Which DATA LINE? Using Six 1wire temp sensor with unipi hub and Raspberry Pi (GPIO 4)
Ditistie last edited by Ditistie
Today I bought six Unipi 1Wire temperature sensors DS18B20 with RJ45 Plug and one Unipi Hub as seen on: https://www.unipi.technology/hardware_documentation/1-wire-network-46
Manual says the temperature sensor DS18B20 has two data lines 6 and 7 and should both be used.
When I use the hub with a Raspberry Pi (on GPIO4) which data line should I use, outgoing from the hub to the Raspberry (GPIO4)?
I don’t want to blow up something………….
Furthermore explanation says:
The 1-Wire bus in all UniPi devices does not use just one wire, but it uses two data lines to serialize the network in order to maintain maximum reliability ..........
AND: it is necessary to follow the right order when connecting sensors (or other HUBs) as shown in the following pictures (mentioned in the URL above)……………..
AND: it is required to connect both data lines 6+7 and of course lines 5 (Vcc - 5V) and 8 (GND).......
Answer on this forum:
Basically it will work if you connect only the pin 6 of rj45 to your DS12B20 DQ line but if you are using any of our hub or 1wire devices you will break the 1wire bus if you do not connect the pin 7 too.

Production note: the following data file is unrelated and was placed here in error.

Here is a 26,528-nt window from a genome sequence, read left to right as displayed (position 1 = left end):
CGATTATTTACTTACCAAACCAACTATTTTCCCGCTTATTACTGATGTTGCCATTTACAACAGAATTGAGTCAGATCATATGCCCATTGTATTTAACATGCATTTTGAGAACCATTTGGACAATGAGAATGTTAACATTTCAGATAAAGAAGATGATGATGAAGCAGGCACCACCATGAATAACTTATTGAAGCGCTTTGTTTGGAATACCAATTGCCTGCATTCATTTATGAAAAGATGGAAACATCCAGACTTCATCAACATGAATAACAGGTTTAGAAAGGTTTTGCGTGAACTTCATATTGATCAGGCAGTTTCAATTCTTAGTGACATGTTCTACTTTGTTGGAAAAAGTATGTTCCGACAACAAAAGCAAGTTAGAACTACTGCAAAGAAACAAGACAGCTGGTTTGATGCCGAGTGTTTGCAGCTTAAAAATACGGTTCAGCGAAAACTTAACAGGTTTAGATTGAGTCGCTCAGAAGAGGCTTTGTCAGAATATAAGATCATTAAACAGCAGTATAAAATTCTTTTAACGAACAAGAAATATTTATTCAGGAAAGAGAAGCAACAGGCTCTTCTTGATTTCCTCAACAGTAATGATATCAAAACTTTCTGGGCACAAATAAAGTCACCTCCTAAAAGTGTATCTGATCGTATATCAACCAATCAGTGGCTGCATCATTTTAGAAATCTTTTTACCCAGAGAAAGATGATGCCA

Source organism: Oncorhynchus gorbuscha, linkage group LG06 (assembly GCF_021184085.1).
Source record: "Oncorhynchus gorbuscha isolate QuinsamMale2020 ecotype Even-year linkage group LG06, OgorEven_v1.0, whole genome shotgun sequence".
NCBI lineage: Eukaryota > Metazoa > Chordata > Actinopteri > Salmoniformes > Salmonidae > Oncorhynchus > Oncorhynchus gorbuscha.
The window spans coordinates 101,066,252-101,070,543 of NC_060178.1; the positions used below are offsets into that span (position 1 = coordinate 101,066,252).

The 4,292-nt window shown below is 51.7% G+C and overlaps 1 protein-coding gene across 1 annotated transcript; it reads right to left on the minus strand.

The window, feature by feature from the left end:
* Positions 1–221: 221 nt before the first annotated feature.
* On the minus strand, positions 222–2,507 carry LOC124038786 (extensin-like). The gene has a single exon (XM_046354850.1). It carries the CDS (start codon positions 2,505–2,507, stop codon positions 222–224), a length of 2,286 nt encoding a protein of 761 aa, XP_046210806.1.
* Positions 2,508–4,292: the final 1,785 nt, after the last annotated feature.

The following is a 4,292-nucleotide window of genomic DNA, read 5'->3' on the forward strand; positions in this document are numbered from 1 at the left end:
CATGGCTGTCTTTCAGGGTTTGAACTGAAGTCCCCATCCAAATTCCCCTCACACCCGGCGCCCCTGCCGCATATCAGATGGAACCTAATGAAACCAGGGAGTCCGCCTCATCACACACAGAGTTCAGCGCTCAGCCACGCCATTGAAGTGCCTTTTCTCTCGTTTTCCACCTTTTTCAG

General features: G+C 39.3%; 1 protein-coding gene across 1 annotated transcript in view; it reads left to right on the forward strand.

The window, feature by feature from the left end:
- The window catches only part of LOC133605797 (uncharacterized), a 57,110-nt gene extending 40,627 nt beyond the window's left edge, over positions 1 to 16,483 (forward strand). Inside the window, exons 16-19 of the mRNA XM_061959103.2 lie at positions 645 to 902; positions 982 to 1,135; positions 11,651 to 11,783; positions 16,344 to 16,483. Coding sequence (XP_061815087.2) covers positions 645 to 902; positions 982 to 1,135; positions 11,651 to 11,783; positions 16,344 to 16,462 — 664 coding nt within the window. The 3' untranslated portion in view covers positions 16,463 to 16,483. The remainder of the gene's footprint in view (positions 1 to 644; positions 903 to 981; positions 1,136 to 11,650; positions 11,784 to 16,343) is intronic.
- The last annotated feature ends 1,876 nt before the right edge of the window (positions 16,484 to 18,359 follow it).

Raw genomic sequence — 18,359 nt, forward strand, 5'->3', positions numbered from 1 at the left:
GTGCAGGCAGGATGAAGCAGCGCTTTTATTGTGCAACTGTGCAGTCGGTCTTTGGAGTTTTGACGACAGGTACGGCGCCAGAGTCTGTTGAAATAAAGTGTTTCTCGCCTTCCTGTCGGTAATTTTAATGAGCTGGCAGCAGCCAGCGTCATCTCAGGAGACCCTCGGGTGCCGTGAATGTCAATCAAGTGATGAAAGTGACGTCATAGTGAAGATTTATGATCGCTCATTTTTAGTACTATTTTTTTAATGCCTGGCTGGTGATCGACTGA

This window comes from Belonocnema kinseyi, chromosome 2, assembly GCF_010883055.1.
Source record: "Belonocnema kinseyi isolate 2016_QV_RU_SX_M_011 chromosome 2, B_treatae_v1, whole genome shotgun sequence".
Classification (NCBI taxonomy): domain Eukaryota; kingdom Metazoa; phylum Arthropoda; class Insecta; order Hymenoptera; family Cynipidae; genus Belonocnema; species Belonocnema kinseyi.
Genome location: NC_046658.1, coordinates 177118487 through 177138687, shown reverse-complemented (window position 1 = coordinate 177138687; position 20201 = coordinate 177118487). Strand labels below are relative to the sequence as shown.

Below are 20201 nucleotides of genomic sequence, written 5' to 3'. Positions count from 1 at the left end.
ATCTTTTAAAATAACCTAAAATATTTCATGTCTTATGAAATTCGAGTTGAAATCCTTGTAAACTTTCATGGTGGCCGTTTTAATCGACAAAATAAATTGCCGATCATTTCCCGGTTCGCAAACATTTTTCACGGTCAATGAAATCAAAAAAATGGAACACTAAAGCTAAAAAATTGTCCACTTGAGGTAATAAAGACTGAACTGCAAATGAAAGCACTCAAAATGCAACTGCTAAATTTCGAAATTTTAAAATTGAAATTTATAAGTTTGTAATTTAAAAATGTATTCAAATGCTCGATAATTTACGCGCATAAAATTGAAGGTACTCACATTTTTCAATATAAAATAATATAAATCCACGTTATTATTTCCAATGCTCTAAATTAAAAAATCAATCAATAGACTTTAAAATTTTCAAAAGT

Thus this mean that i can not use the Unipi hub?
Where should I put my 4.7k resistor??
Thnxs for your help!
Ditistie last edited by
Dear Administrator or visitor(s)......I think I have the answer myself!
Is this drawing my answer of my questions?
From Raspberry to port 1 on the unipi hub, using:
HUB pin5 to Raspberry pin3 (VCC 3,3 V)
HUB pin6 to Raspberry pin7 (GPIO4) and
HUB pin8 to Raspberry pin6 (Ground)
My six 1wire temp sensor on port 2-7 ???
The resistor of 4.7k~ 10k, between pin 3 and pin 7 on the Raspberry??
TomasKnot Banned last edited by
We only provide official support for using the 1Wire Hub with standard-compliant 1Wire masters.
While it may be possible to turn the RPi into one, our Neurons use a dedicated 1Wire master PCB, which in particular is powered via a discrete 24V-in/2-3.3-5-12-24 out PSU.
In principle what you are asking to do may be possible, but unfortunately we cannot provide any guarantees or instructions.
Perhaps some of our other users here on the forum might be able to help.